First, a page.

Press enter after choosing selection

Mr. Birney's Lecture On Slavery

Mr. Birney's Lecture On Slavery image Mr. Birney's Lecture On Slavery image
Parent Issue
Public Domain
OCR Text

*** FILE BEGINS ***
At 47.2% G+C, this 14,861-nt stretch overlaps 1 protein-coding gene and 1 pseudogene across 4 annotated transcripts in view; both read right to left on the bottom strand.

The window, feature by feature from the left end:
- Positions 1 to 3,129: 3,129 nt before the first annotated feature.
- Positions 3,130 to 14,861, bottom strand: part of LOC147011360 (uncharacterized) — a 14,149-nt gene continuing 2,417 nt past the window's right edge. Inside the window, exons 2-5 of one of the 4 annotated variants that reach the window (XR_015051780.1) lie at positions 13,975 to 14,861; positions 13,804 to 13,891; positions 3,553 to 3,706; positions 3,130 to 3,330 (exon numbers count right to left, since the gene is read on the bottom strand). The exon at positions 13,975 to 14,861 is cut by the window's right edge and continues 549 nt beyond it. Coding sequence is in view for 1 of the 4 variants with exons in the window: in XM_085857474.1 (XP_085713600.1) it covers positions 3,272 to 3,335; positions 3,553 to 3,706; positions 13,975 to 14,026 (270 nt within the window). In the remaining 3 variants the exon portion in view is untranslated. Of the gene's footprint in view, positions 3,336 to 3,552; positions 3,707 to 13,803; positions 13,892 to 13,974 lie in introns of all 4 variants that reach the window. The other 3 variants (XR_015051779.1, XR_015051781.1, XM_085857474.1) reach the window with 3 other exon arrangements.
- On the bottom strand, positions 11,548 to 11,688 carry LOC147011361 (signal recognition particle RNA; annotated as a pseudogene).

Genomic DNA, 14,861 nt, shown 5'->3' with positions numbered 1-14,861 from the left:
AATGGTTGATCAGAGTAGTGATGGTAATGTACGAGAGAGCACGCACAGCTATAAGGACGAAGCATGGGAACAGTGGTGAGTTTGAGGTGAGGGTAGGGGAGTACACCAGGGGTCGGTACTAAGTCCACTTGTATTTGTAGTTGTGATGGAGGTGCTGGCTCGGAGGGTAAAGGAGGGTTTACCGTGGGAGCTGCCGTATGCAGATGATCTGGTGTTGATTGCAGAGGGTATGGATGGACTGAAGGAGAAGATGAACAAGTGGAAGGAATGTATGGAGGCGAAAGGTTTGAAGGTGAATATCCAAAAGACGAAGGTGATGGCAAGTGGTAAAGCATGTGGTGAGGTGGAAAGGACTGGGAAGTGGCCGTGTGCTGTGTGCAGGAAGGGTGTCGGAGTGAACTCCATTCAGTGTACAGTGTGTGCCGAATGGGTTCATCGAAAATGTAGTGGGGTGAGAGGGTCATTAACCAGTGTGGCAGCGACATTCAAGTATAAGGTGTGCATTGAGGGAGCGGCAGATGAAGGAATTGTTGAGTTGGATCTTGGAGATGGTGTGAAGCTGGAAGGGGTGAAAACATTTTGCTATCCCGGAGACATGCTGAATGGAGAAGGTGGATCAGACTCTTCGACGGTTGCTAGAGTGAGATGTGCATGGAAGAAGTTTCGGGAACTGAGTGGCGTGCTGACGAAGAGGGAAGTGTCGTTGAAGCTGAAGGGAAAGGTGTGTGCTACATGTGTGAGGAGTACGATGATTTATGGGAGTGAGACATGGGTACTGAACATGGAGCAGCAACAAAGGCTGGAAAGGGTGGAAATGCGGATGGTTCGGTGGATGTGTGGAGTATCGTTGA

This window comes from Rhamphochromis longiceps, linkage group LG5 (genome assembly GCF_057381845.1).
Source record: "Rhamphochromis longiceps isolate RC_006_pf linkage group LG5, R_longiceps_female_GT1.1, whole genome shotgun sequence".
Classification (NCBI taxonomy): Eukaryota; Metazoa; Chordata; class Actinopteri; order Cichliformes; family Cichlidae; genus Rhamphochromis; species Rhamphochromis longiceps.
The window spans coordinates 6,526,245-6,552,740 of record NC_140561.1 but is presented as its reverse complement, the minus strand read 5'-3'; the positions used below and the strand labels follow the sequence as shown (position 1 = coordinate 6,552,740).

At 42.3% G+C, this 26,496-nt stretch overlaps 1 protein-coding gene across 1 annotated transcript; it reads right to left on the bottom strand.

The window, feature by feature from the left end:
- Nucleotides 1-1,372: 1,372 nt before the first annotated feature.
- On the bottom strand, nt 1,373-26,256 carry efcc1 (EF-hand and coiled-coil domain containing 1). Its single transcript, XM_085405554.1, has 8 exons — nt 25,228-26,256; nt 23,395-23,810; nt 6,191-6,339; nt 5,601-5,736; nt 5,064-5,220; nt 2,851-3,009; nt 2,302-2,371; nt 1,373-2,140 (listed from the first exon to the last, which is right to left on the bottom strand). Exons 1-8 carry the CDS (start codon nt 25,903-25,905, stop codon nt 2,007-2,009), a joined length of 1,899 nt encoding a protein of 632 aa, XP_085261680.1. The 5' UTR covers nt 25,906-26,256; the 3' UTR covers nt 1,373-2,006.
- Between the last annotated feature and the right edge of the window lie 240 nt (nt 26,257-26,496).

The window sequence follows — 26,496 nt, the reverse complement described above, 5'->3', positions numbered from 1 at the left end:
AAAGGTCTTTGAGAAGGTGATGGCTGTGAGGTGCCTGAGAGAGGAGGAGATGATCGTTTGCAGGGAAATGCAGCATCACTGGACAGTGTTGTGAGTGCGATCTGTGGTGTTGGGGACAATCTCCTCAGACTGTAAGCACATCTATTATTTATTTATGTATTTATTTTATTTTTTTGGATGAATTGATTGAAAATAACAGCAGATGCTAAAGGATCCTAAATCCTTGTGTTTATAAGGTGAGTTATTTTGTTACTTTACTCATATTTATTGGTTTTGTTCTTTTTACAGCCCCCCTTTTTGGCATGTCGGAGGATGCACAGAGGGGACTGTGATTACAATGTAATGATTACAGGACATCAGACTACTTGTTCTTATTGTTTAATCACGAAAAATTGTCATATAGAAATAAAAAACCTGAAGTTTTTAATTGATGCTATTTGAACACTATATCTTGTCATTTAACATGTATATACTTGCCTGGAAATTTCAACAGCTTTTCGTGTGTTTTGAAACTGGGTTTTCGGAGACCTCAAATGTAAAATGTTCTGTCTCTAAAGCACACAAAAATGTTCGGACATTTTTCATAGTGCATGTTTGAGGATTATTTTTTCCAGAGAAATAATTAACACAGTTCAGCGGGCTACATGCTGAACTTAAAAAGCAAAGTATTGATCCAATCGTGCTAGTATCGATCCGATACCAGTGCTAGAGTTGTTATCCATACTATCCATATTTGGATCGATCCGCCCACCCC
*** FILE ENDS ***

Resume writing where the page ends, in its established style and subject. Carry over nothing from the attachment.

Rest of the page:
Vo shall be able to givo only a more sketch of the tenor of bis remarks from a few brief notes we took at the time. ' Mr. B. commenced by some observa'ions upon the great importance of the subject of of slavery, aiïecting as it does our civil, political and moral welfare, and being inti .mately and exten3ively connected with our mechanical, commercial, and agricultural prosperity. It would be impossible in one evcning, to go over a field so extensive in itself, and presenting so many topics of ir.quiryand investigación, and heshould beobligcd to confine himeelf within narrow limits, and Bhou'd endeavor to answer the objection inadc to the proceedrngs of the Northern people on the subject.that thcy know nothing of slavery. He asked how il hnppeneu tlat the North was so ignorant of slavery. The mysteries of the institution were not concoaled. Northern men had visited the South from time to time during the entire exisience of our nation, and bad made their observations on the syetem and ita results, und had comtnunicated them to iheir friends and to the public, and yet during a few yoars pnst, the claim is set up at the South, that vo at the north know nothing of slavery. When an intelligent man visies Russia, or the Mahommedcn countricy, or the African nalions, and givcs an account of the slavery or servitude that exists among those nations, and itseffects on the character, nterestsand prosperily of the people, wc beüeve the general statements made on these points, especially where the facts related came within the immediate knowledge of the trayeller. - Why Uien should we not believe the statements made to us by grualmimbers of intelligent und candid indinduais who hnve visited the South, and have personal ly obssrvcd the working of its ristitutions, and the condition of the popuktion. Dut suppose we do not kno'.v how many laslies the slave receives for each separate offence - how many or uhat kind of garments he wear3, or how much jood he n-ciives, Btill if we know nothing of 6luvery except this one thing, that immurtal boings are held liy their fellow men as property, we 6hould know enough to excite and cali forlh the liveiiest fedmgs and sympathies of our natitres. Holding men a3 property always implies unlimilcd power, and where haa un Jimited power, been conferred on man and pot been abuoed] The heart of man is (leceitful and desperately wicked." We always associate the idea of unlimited power wilh (he abuses uhich fe suppose spring from il. When we hear of the absolute au thority of the Emperor of Russia, we always expect, whatever rnny bi; thecharacter of him who possesses U, tííat abuse, in more or less instances, wil! i'; sme to accompany Usexercise. Unlimiicd j;over is prevalent toa far greater extent, and in vol ves the happiness of a fur greater portion of the populatioii at the South than undcr the despotism of llussia. The latter affects ch'nfly the destinies of a fow disliuguished families and individuals, while the great mass of the laboring populalion, ure 6ecured by their poverty and obscurity, from the more immediate cffects of arbitrary power; win Ie at the South the case is reversed, and the laboring population, in all their social and domestic relations, are contmually subjected to the capricious will of their mastere. The truth is, tho South is blinded ia relation to the actual character and results of its in8titutions. Among the heathen nations all kinds of vice, and crime, and licentiousne6s, general stupidity of intellectual powera a,nd deadness of moral feelings, prevail through tho land, Yet you cannot convince them of this fact. You can look upon this state of society with all its hatefulnessand deformity, but the eyo of the heathen oes not see the degradation of his country - his heart does not feel its defilement. It s so vvith the South in reference to slavery. Phey too are blinded. TJioy see not its latefulness and injustice: they watch coninually for its safety and prosperity, and are cccnly sensitivo in reierence to every atempt wliicli may bo made for its final exinction. We, wlio are free from the prejulicca which they have adopted, and from he feverish and exciting inñuences which )revail among them, are therefore better uahfied lo judge of .the nature and tendency of thesystem. But there aresome tlnngs concerning elavnry which are known or nr.y be kunwn atjhc North. 1. The coloreiTJaboringmen of the South, excepling the free negroes, (and the colored )cop!e of U)3 South perform ncarly all the abor tint is perf'ormed) aro deprived of ïsir Wiiges, and this not lemporarily, but ystcma-lically - universally - alv. ays, the op)reseion exteudiug througli their Jives, andeacliing their remoteet posterüy. With lokling the wages of Ihose wlio labor for U3 s great injustice - it is unifonnly condcmnd in the Bcriptures - it is conlrary to our latural sense of right, and renders a raan :ontemptible in all good society. It is a uean, degrading act. Let us oppeal to our wn hearts, and make the case our own.- Suppose that the Legislature of Michigan should make a law that the people should 3c cqually divided into two classes, and that he men and woraen composing the poorer ;1;68 should ba compelled to labor without wages for the men and women of the richer class. Such an iniquitoua enactment would ïot bo submitted to for one year, one day, or onc moment. The peoplc of Michigan would net tolérate such monstmus injustice. Vut tiio eame injusiice is perpetrated every day, by meaos of legislativo enaetments, in thirtcen states of this union. As soon as the child is tal! enough to reach with his hands the Cütton bolls, the robbery of his wnges icgi, and is continued through the prime of ife to extreme oíd age. They rob the wonen - the childrcn, and the men. This robiing of wagog is not nn accidental appenlage to the system, but an indispensable xirt of it. Slavery cannot exist without robbery. Suppose in a neighboring county, one part of community should thus rob the other, and that Christians should adopt the same plan, and rob their fellow members of tiic same churches of all their wages, and ustify the robbery, and avow their determination to continue it alvvays - would you hesitate to dissolve your Christian connection, with them? But the question arisea how aro these wagcs used? They are not expended on I hose who carned thom, but for the comfort of those who robbed the laborer of his reward. They are not used as a fund for the education of the young or the support of the aged. Their wages are taken from them, not by their frienda to be expended for their good, but by those who avow themselves to be their Rceriues; for it is a doctrine promulgated at the South, that in the nature of the case, the black and white races are natural enemies, and one must necessarily subdue and govern the other. 2. We at the North know that the slavebolders exercise over their slaves unütnited power of punishment. Some may object to this that the laws of the Southern State protect the slave from abuse, and excessivc corporeal inflictions. It is true that thcre are süch laws in the Statute books, but the; have no actual forcé- they exist only un pa per. They are liko the sham guns whicl the Chinese painted on the great wall which they built to düfend them from the incursión of thoTartars, hoping they would have the same efficacy in repclling invasión, as thougl they were made of iron or brass. In orde to lest the eflicacy of these lavvs, let us take a single instance. There are laws whicl prohibit the masker from taking the life o his elaves. Slavery has existed at the soutl more than 200 years. Taking all the circum&tances into account - the many kinds o punishmcnts which are used - the violen passions of some masters, and the many fa cihties Llit'ir, situation gives them to ven their rcstfütmunl upon the hopeless slavc - 6 it at all unreasonable to suppose that fiv slaves have suffered death each year from tb treatment of their masters? Mr. B. believed the number to be more than doublé that he had supposed, but assuming that as the truth we have here one thousand murders, comuiitted directly in the face of the law. And of these thousand murderers, not one was ever executed. An instance never yet was known throughout the slave States, in which the master was executed for killing his slavc! Now, ïf we had a law io Michiganwhich had been violated in one thousand in-. anees, and never once executed, wojfhl t be saying too much to say t was powerless hat ït accomplished nothing - that it had no cstraining influence on society - no cfficacy s a law? It is we.ll known that at the Sonth no slave r free colorcd man can be a witneys against white man. All Ihat the slaveholder has o do, who intends to perpétrate any unlawul outroge on a slave, is to order him to a out of the sight of a white person: or ïf it be committod in the presence of a thousand slaves, their testimony against the master cannot be admitted, Thus he is Fecure in any iniquity he may practice upon his slaves of eithor sex, or of any aLe. But consider the case of what is called a well conditioned slave at tho South. He is brought up by a kind and indulgent master, and owing to a reverse in his master's circumstances, ha is soldito a trader, and dis- osed of to a man of ferocious and riolent )assioii9. The slave foels his helplesstion and is honestly and aincercly disposed ' 0 do the best he can. Perhaps also be is a ' isciple of Jesús Clirist, and his moral and eligious principies make hirn more diligent n hiB endeavors to please his master. But ás master is offended at something, and he s beaten. He complains nnd he is beaten again. He runs avvay and is retaken, beaten gain - sometimes to ajelly, as it is expresed at the South - salted and peppered. - And thus he lives. He is peí fectly defencecss, and is disposed to do as well as hecan, md yct this is his situation. Mr. B. did not ay that all masters treated their slaves in his marnier, nor that all slaves were so reated; but he did say that every slave, male or female, was every day liabJe to be thus treated. 3. We at the North know that the slaveïolders exercise unlirmted power to sell slaves - whero, vvhen, and to whom they ilcase, and that the family relations are thereby often sundered. Husbands have no no power to prevent the sale of their wives, or fathers their children - ihey are defeiice less, and at the mercy of the master. Females, whether wives or daugluero, are ofien separa ted from their friends, and purchased ay the trader expressly becatipo ttutit beauty will render tbem salcable. Suppoae a cas- - and many such exist in reality - where a sober, steady colored man has a large family of children of different ages. His master aecomes embarrassed and sells one child out of the family - shortly after he sells anothcr, as his necessities become urgent - and another - until they are all sold away from their parents except one daughter. Their affections centre in her. But the slavo trader cornos for anothcr victim and thinks her beauty will bring a high prico m the South ern market - she is purchased and sent to grace somO slaveholder's harem, and if the bereaved desolate parents complain they are whipped. And yet people teil how happy the slaves are. Professor Dew, of William and Mary College, Va. says they are the happisst people in the world. Butsome objoctor says "It does not seem to me possible that such things can be done, or atleast,the cases mustbe extremely rare. 1 have seen many ladies and gentlemen from the South, and they appearso pleasanl, kind, amiable, and generous that I cannot believe that such things are of frequent occurrence." In answer to this objection, Mr. B. adduced a great variety of facts showing the exlent of the domestic slave trade. Virginia, Kentucky, Tcnnessee, Missouri and Maryland all raise slavea for sale, while the other States consume thera in the same sense in which they consumo horses or mules. - A Virginia editor estimated tbat during the height of the speculations, 40,000 slaves were sol! out of Virginia, in twelve months, which at SGOO each brought into the State gL4,0ü0,000, and he thcught one half of the atnount might be invested in banking. Itiis to be borne in mind also, that the traders usually purchase slaves of both sexes when they are from 10 to Söyears of age, because such are the most aaleablc - a period of life when the moral susceptibilities are most keenly sensitive, and the lies of nature bind the heart most closely to kindred and friends. Yet all thoso things are going on in the public highways of this great nation- in the land of ministers, and Bibles, and tracts, and churches, before all Israel and the sun, and we sit here unmovcd- indifferent- as though" it was no concern of ours. Ought these things so to be] 4. We at the North know that slavea are not allowed to marry. It is true that the slaves live together, and this they cali Haking ," hut marriage is entirely uaknown among them. It is a fact wellknown at the South that a slave country is a great scène of pollution and licentious ne88. Henry Clay, in remarking uponjl the subject, observed, that the evil was not the greatest upon the colorcd people, but upon the whites. Mr. B. here made sorae remarks on the folly of a statesman, (if he could be called one) who would legislate to put down the freecolored people in' the free States, because they were a degraded clags. Suppo3e that to be a fact, every thinking man knows that a body of corrupt and degraded people will corrupt and demoralize all with whom thcy come iin coniact. What then is the true policy of a statesman to pursue - tn degrade and sink them lower by oppressive legislative enactments, and thereby render them a stil! greater nuisance to the res', of communiiy, or was it not rather the part of a statesman to elévate their condition, increasetheir facilities for intelligence, andremove their disabilities,nnd thereby bring t ihem up to a level with the surrounding ( population? He who wouldjake an opposite course he called a sham staicman. Mr. B. said his remarks thus far had referred chiefly to the physical hardships of the slave. Bul the slave was a man, and he possessed the higher part of man's nature - the intellect. Through all the slave States, wilh oneor two exceptions, a slave cannot even learn to read the Bible. God from Heaven has commanded all his reasonable creature3 tosearch the scriptures - the slave attempts to comply with the requisition, but the slaveholder steps in and says "Youshall not!" The slaveholder thus opposeshimself against thecommandsofGod, and assumes towurds the slave the same relation that God assumes towards all tho rational creaun-cs he has made. Man is soconstituted that the increase ofknowledge, of whatever nature it may be,scientifio, literary, or religious, gives enjoyr.icnt and pleasure. Now the slaveliolder altempts to defcat this provisión of God's government. He says that slavery must be maintained at every hazard - and intelligence and slavery are incompatible. He thereforo depriveshim as far as possible of all fucilities for intellectual cultivation, and mprovement. If it were possible to hold him as a slave, ond yet grant him facilities for reading Milton, Bacon, Locke, or Malebranchc,he would willingly do so. But he is perfectly well aware, that when the slave becomes a man of knowl erige he will be a slave no longer. But slavery lays its hand on the moraj nature of man - on those immortal capacities for serving God and his fellow beings, which God has bestowed on the slave, and which he has made capable of endless progression and improvement. God has associated together the body, intellect and spirit. The body acts on the intellect and that inits turn on the moral feelings. The intellect must perceive and understand the character of God, before the soul can enjoy and delight in the excellencies and glorious perfections of his nature. So that by shutting out in this life the knowlcdge of his Creator which the slave might have Httained, the slaveholder renders his victim morally incapable of that happiness which he mighl have altained in a future state, in the adoration and service of God. Hereihen,said Mr. B. we see that slavery involves the entire deslruction of man- of his soul,body, and intellect - conlinually - during his residence on carth, and in the state beyond the grave. Yet slaveholders comes forward and say, ''you know nothing about slavery !" If we lenow these things which have been brought to view concerning the abominations of tho system, and these facts comprise the total destruction of all that is valuable in man, and yet they are accounted as nothin in the view of the slaveholder, as being sosmalla part of the system as not to be worthy of notice, what must slavery itself be 1 Y these things are a mere item in the account, what must be the horrors of the institution, when spread out in all their length and brcadth? He spoke at some length of the state of public feeling at the INorth, which prohibits ministers of the Gospel from mentioning it in their discourses, or praying publicly for itsal, and, which also precludes the petitiona of the friends of universal Liberty from being received by our National and State Legislaturee, or gives thera a sullen and ignominious reception. But it was said that the Biblesanctioned slavery formerly, and if it was ever right to hold property in man, ii waa right now. ln reply, he would ask the objector if slavery was not inconsistent with the Golden Rule of doing to others as we would be dono b) 1 lie had never found an intelligent, candid man who denied this. Thia being admitted, he asked further if the Bible was not the offsprin of one m!nd, of infinite wisdom? If it was, it rmi3i follow in th.2 nature of the cnsc, that there could be no discrepancies or contradictions in it. ifGod has eslablished a single rule of action which nrohibits slavcrj-, (as the Golden Rule does,) there cannol le any passage in the Bible which sanctionsGvy because that would irnply two rules ivhose provisions are directly opposed to sach other, both the revelation of one mind of infinite wisdom. If he found two parts of scripture apparently contradictory to each other, he must conclude that he had mistaken the meaning of the one or the other; for in all cases God must be consistent wilh himself. But it was snid that Paul told slaves or servants (he would not contend about the word) to obey their mnsters, and thereby recognized slavery. In the time of Paul, every nation under heaven exceptthe Hebrews, held slaves. The Roman Empire extended over every part of the civilized earih, and there was no place to which a slave could escape. It would have been absurd for the Apostle to have advised the slave to escape and regain his liberty, when there was no place where he could remain in freedorn. He therefore advised. him to bear his lot wilh patience and consiüer tan ordination of Divine Providence which the slave mightimprove for h is own sanctification, and perhaps it would be o-, verruled for the ultímale good of his master. Bnt now the circumstances were different. Suppose Paul to be standing in Quebec, in cumpany with a master and a runaway slave, but who was now free by British laws - would Paul teil the slave taat it WaË Li religieus duty io forsake the land of freedom, and relurn with his niaster into slavery, and once more sub, mit himself to the lash, and obey his master in all things, and never more think of becoming free unless his master would voluntarily libérate him? VVho can believe that Paul would advise a free man thus to forsake his freedom, and voluntarily become a slave, and teach him that the Bible required him to do so? Again suppose Paul slood on this side of theSt. Lawrence, and a poor hunted fugitive should arrive at the river, and prepare to embark ior the opposite shore. He haa escaped from a cruel and relentless master,who never had any right to his services, and who has abused and robbed him all hisdays; and now the slave, without doing the least injury to any one, in a few moments can be released fron his misery and become a free man forever. Doyou ibiok PjuiI woutd teil him "Go back to your master l" Ho would be the very last man to send back the slave to remain inbonds when liberty was just witbin hia reach. Mr. B. then spoke of the remedy for sla very, and showed from a variety of facts that emancipat ion mustbe immediate, and not gradual, and that it must take place on the soil. Pennsylvania passed an act in 1780, emancipatingthe slaves gradually. 4000 slaves were emancipated in 25 years being 200 each year. These were liberated without inconvenience, and they found employ among the Quakers and oihers. - But in'ïiouisiana, where the slave population amounted to 200,000, the case was different. Suppose 10,000 a year should be set free, what shuuld ihey do? The slaveholders could not employ them and pay them wages, becuuau their slavea would be discontented, and there would be none to hire ihem, and ihey would possees no land of their own. Next year ten thousand more would be addcd to thenumber of helpless freemen. The consequence would be, that for want of hands the planter must curtail his business and throw out, yearly, l-20;h part of his land to briersnndthorns. Now look at the other side of the qucstion. Suppose all the slaves in Louisiana to be set free at once, it would be regarded by the slaves as an act notonly of justice, but of great mercy and kindness. The masters are superior in intelligence,possess lands and lools, and want laborera, and the slaves want wages. One class is able to earn, the other topay. Thus master and laborers would be mulually beuefitted. But it was said that the blacks of tho South would overrun tho North. ín auswer to this Mr. B. observed; 1. That wages would be betler at th South